Greg Turner

Greg Turner, 52, pictured Friday, March 14, 2014, at Dave’s U-Haul in Rockford, moved to town with his wife about eight months ago from Decatur, Ill. Turner details cars for a living inside the garage at his cousin’s rental truck facility. In all things in his life, Turner lets God guide his way. “Without him, I’m nothing,” Turner said. Every day at noon, he goes to bible study at his church, My Father’s House Worship Center on Auburn Street. Turner can play five musical instruments, all of which he plays at church. They are the harmonica, bass guitar, lead guitar, keyboard and conga drums. ©2014 Max Gersh

Jeffrey Jenkins

Jeffrey Jenkins, 48, pictured on Friday, March 14, 2014, at the Booker Washington Center in Rockford, has been homeless for four months. Jenkins is a trained and experienced builder but has been out of work. He broke his neck and back years ago while working on a construction site in Georgia. He was unable to move while recuperating, and was arrested because he wasn’t able to get out to pay child support. His previous workers compensation claim has made it difficult for him to find gainful employment. Jenkins has been working weekends butchering fish at Chuck-A-Luc’s at Elm and Avon streets. He uses his knowledge from working at a Japanese restaurant and his Kung Fu training to butcher the fish with precision and style. ©2014 Max Gersh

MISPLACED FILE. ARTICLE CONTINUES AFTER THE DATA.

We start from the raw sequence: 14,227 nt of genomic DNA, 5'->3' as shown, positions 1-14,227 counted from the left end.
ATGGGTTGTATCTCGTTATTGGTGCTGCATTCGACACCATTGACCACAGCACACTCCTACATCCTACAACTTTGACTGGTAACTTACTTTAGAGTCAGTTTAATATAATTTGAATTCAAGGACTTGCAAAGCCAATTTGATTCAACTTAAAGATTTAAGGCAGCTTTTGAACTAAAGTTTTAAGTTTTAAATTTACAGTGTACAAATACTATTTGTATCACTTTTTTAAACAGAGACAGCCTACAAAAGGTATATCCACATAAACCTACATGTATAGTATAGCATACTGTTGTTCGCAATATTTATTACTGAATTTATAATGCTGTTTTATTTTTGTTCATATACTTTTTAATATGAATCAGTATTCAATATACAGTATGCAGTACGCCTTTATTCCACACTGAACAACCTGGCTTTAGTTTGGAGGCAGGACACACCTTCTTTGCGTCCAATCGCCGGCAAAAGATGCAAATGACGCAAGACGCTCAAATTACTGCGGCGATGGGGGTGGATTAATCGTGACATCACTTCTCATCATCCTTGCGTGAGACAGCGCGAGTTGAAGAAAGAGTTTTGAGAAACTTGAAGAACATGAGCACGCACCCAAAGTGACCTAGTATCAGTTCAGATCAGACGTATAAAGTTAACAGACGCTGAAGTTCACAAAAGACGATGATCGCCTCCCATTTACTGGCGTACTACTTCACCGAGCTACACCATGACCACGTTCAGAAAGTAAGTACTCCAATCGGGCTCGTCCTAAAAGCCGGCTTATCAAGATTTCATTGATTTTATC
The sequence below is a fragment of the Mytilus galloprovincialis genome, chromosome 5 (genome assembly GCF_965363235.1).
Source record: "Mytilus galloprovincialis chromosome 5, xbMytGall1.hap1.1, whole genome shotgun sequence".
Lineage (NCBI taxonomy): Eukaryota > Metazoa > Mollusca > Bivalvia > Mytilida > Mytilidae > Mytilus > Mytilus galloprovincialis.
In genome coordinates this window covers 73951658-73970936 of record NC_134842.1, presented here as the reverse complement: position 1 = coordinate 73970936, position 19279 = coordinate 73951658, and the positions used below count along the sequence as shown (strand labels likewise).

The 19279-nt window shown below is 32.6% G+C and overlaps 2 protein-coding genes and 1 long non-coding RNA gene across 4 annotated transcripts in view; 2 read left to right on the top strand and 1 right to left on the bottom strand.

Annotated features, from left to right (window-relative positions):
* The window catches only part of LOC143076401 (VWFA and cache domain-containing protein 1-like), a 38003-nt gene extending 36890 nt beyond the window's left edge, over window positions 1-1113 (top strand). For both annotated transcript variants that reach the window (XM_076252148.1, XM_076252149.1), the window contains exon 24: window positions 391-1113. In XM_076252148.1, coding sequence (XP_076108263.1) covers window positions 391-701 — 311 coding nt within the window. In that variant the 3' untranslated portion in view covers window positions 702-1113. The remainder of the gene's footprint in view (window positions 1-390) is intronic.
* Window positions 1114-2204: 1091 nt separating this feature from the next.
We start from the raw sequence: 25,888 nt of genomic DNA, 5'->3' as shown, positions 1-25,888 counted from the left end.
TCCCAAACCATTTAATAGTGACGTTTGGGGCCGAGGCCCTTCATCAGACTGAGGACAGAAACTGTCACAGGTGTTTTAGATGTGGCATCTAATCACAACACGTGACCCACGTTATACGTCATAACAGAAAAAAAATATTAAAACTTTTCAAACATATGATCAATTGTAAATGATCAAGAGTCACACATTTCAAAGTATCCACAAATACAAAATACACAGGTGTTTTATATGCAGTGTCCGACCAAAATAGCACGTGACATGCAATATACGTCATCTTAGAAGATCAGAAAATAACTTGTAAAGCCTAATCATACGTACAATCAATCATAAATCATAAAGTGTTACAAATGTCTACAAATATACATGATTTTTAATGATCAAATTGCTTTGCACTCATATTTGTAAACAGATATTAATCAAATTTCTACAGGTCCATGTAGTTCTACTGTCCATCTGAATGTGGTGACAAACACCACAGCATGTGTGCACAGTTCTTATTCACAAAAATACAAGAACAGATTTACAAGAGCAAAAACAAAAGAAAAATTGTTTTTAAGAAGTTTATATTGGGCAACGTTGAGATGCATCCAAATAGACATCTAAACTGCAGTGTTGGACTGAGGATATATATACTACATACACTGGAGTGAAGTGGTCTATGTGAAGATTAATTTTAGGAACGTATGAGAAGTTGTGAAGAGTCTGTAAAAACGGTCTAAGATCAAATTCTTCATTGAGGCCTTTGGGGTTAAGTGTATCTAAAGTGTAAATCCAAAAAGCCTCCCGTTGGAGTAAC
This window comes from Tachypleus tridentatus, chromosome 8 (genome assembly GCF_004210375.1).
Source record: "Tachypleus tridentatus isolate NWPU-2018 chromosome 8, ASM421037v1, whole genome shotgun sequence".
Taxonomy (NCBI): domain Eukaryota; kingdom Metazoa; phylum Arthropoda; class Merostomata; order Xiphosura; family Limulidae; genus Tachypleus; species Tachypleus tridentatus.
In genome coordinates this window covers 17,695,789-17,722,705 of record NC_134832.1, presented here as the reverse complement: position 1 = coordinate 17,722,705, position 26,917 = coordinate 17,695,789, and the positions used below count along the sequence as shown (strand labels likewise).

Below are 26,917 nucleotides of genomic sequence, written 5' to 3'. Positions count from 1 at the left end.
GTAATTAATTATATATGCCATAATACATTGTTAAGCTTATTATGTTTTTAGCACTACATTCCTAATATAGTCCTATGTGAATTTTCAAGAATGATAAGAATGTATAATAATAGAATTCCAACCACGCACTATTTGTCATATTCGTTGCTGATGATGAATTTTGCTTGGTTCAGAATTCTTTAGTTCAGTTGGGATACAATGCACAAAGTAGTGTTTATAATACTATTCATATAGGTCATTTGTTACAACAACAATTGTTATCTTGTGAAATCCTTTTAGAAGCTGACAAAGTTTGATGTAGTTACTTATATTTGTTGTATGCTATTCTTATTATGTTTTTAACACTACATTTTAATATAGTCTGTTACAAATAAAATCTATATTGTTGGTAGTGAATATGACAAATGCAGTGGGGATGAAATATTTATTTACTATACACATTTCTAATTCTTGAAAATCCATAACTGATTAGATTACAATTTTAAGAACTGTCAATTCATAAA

Lynette Wherley